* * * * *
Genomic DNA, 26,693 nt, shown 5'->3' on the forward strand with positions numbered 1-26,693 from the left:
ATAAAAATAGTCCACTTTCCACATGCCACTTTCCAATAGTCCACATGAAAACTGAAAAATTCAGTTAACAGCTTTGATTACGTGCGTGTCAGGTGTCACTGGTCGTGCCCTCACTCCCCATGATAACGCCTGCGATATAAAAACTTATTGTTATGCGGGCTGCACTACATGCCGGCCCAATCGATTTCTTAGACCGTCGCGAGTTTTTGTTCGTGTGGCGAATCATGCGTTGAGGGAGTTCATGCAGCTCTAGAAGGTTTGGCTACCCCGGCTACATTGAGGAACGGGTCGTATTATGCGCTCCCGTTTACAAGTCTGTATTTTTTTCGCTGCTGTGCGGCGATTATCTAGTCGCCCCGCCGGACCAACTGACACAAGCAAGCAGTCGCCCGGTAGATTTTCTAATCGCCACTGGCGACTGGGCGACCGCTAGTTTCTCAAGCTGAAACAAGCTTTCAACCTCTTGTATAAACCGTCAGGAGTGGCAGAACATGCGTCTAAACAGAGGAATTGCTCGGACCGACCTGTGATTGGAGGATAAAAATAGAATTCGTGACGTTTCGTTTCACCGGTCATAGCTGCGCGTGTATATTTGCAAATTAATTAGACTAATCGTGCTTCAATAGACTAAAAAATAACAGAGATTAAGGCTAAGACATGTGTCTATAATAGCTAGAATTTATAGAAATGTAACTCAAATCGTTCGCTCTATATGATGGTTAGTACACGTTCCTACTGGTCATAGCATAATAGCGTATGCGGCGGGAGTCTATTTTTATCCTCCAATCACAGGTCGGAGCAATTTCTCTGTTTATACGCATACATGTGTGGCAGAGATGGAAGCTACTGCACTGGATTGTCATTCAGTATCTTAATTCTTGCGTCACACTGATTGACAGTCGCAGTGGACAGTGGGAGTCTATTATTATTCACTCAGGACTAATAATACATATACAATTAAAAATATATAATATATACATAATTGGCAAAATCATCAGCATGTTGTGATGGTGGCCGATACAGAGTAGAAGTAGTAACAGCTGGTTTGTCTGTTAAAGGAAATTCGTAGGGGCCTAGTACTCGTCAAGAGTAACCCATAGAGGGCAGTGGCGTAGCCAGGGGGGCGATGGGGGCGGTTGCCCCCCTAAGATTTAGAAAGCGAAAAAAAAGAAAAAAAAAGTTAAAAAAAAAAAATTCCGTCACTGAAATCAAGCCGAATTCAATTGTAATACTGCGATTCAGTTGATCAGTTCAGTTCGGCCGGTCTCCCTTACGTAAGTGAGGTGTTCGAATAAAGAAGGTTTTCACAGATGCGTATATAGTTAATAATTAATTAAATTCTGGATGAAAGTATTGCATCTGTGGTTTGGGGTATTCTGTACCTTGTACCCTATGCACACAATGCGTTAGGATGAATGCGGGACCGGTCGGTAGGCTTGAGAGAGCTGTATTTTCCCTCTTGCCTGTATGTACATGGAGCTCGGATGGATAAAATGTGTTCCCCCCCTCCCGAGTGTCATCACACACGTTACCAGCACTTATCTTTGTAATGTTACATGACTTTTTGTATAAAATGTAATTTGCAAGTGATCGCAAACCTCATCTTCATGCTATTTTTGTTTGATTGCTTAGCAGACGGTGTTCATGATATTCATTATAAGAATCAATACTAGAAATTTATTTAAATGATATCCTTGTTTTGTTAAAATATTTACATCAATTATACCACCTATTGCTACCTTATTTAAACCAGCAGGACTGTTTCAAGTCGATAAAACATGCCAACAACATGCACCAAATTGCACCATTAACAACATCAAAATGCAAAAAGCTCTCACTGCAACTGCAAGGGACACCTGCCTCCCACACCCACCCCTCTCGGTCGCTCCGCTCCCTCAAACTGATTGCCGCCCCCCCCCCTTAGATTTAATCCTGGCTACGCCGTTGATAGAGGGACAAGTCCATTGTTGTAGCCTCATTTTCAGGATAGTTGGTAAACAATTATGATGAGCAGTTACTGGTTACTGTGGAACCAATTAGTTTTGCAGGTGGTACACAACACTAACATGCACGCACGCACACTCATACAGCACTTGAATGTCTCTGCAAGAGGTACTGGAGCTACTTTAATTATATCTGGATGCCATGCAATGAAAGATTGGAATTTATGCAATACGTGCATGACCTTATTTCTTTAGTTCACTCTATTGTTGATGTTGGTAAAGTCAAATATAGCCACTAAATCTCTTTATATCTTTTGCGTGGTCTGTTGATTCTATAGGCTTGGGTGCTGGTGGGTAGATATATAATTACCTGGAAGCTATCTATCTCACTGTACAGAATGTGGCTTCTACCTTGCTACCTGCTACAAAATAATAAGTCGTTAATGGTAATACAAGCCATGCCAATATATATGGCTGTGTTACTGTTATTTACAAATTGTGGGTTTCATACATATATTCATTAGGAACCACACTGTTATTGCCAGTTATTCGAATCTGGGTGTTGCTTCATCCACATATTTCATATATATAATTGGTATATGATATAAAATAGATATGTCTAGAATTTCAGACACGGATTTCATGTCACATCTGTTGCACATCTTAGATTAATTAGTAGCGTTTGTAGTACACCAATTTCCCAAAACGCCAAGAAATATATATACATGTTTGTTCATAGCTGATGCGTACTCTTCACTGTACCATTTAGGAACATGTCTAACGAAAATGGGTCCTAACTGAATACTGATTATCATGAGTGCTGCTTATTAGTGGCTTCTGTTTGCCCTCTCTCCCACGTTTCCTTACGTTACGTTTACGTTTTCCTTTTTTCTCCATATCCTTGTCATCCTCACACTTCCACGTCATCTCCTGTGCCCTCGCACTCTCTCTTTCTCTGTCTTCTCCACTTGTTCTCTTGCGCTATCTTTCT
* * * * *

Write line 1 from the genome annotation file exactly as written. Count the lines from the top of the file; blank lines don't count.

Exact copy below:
Genomic DNA, 26,693 nt, shown 5'->3' on the forward strand with positions numbered 1-26,693 from the left: